Bil’s rating (out of 5): BBBB
Canada/United Kingdom, 1986. Lauron International, Wheeler-Hendren Enterprises, Dumbarton Films, Canadian Broadcasting Corporation, Telefilm Canada, Alberta Motion Picture Development Corporation. Story by Anne Wheeler, Sharon Riis, Screenplay by Sharon Riis. Cinematography by Vic Sarin. Produced by William Johnston, Ronald Lillie. Music by Michael Conway Baker. Production Design by Richard Hudolin. Costume Design by Wendy Partridge. Film Editing by Judy Krupanszky.
A nervous, perpetually worried British woman named Lily (Susan Wooldridge) flies out to the remote town of Lac La Biche, Alberta with her three children in tow, to join her husband David (Kenneth Welsh), who has already set up there as the town’s mercurial, friendly doctor. He has just treated Rosanne (Tantoo Cardinal), a barmaid who was attacked by her ex-boyfriend Eddy (Tom Jackson) at the bar where she works, getting herself a nasty cut lip and losing her job in the process.
David hires Rosanne to help his wife set up around the house, and the two women enter an uncomfortable but amiable friendship that is not without its land mines: between them are the differences of class and culture, Rosanne’s family are Métis and poor, Lily is posh, and both have ideas about what the other should do about the men in their lives. As time passes and the resentments that Lily feels for David continue to mount, we begin to understand that the violent incident shown in the pre-credits sequence was a moment of their past that is responsible for the family’s relocating to the other end of the commonwealth, and explains why their eldest son, who joins them later after his year of boarding school has ended, is refusing to speak to his father.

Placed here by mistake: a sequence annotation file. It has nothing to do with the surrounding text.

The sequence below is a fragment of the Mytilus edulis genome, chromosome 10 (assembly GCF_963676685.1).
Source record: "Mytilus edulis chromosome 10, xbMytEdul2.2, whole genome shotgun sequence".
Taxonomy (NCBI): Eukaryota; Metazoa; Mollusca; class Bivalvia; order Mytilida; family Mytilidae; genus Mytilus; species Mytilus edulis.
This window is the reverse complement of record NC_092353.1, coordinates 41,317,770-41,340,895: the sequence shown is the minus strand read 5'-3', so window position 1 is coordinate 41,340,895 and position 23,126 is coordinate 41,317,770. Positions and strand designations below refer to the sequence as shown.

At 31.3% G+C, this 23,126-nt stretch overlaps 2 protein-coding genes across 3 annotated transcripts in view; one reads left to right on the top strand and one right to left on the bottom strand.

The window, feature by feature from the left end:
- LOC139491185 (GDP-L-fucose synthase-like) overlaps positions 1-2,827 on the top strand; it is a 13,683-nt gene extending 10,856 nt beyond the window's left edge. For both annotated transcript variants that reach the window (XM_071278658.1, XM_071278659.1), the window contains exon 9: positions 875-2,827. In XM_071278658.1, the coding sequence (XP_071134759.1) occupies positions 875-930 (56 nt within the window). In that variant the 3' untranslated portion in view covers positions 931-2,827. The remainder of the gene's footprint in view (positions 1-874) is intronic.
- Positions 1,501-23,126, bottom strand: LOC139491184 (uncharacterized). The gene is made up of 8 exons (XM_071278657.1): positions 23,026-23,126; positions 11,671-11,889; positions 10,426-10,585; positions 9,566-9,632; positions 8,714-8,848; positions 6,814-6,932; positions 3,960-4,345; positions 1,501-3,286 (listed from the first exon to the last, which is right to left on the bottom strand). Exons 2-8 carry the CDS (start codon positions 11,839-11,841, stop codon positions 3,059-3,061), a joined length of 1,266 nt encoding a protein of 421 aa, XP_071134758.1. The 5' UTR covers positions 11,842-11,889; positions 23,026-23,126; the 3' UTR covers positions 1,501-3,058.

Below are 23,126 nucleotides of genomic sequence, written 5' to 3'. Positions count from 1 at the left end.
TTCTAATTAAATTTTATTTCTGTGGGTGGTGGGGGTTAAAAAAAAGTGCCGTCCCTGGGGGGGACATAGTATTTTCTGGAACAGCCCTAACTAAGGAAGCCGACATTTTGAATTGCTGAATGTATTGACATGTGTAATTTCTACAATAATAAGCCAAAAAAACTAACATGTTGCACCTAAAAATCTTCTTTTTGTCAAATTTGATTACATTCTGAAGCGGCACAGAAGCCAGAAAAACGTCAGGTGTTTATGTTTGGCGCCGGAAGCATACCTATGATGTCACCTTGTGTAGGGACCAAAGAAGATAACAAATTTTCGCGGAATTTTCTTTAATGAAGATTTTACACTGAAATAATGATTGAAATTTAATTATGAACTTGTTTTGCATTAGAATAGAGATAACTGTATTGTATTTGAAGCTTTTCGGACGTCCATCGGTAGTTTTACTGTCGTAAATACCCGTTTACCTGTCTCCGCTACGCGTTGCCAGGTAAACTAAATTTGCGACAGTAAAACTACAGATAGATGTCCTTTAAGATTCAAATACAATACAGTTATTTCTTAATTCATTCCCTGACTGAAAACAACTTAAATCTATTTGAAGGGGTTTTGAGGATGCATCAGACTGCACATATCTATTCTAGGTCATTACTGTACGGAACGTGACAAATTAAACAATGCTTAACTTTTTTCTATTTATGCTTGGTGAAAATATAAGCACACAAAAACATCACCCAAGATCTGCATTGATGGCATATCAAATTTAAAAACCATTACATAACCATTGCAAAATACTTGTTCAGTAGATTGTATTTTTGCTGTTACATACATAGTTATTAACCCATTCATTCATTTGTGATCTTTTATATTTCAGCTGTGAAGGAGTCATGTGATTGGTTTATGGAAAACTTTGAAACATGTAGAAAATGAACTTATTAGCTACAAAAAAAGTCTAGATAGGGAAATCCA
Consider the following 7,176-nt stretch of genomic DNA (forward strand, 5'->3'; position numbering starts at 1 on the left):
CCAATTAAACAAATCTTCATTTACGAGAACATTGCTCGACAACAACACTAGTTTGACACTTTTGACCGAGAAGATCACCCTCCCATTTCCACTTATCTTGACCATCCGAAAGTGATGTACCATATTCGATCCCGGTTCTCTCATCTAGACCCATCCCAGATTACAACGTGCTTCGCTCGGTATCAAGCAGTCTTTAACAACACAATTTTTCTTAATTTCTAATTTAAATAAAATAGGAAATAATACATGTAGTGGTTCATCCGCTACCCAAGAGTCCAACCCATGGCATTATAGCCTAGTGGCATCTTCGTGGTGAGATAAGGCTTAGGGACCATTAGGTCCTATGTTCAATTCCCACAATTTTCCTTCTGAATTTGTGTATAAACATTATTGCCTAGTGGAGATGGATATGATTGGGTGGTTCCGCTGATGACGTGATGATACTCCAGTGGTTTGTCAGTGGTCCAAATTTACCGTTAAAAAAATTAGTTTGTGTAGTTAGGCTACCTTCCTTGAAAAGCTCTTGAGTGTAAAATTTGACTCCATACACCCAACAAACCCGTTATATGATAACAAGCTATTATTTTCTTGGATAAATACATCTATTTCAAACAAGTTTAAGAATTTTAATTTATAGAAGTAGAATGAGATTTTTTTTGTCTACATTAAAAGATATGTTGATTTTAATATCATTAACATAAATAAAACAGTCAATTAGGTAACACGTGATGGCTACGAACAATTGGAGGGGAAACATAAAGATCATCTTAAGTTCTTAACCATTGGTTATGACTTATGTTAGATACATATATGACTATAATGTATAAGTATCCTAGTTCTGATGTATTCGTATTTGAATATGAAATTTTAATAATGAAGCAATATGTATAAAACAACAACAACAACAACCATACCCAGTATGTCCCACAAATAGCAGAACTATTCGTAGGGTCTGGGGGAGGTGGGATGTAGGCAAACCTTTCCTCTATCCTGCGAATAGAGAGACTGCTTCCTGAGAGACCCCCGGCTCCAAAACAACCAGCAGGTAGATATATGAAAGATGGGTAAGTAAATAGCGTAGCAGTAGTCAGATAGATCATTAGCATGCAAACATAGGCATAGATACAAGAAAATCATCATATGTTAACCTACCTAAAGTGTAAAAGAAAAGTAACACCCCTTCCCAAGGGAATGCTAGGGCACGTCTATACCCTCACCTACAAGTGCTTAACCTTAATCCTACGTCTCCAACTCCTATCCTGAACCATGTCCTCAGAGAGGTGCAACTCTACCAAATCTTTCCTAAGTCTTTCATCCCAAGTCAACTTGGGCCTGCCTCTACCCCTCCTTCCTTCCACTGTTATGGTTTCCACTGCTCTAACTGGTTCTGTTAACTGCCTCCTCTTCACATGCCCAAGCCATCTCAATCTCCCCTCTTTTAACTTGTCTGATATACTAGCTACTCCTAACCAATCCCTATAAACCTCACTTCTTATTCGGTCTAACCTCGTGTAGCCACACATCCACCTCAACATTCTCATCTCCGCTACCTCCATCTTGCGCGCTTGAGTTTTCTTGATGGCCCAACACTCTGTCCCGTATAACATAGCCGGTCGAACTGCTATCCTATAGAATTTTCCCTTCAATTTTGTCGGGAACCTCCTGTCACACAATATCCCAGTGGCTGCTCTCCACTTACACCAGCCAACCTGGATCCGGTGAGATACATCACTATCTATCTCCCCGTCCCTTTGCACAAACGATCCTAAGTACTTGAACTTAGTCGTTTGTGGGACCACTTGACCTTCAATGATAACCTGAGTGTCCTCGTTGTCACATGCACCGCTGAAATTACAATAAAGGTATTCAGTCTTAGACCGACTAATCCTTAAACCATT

A slow burn builds throughout this absorbing and intelligent drama as we get to know these characters in warm and wonderful ways, skillfully distracting us into investing in the development of the women’s connection before a shock of violence in the film’s climax rocks our equilibrium. A testament to director Anne Wheeler’s familiar ability to create a world of rich and textured relationships, the third act doesn’t feel like an outrageous jab of melodrama out of nowhere, but is the natural payoff for the atmosphere of tense secrets that have grown around the more pleasant aspects of the story.
Wooldridge’s rather overdetermined performance threatens to ruin the experience, her tight smiles and carefully delivered pronouncements sometimes veer into the mawkishly theatrical, but Wheeler wisely uses her discomfort in service of Lily’s fish-out-of-water situation. The remaining cast, particularly the performances by Cardinal and Vera Martin as her mother, are exquisite.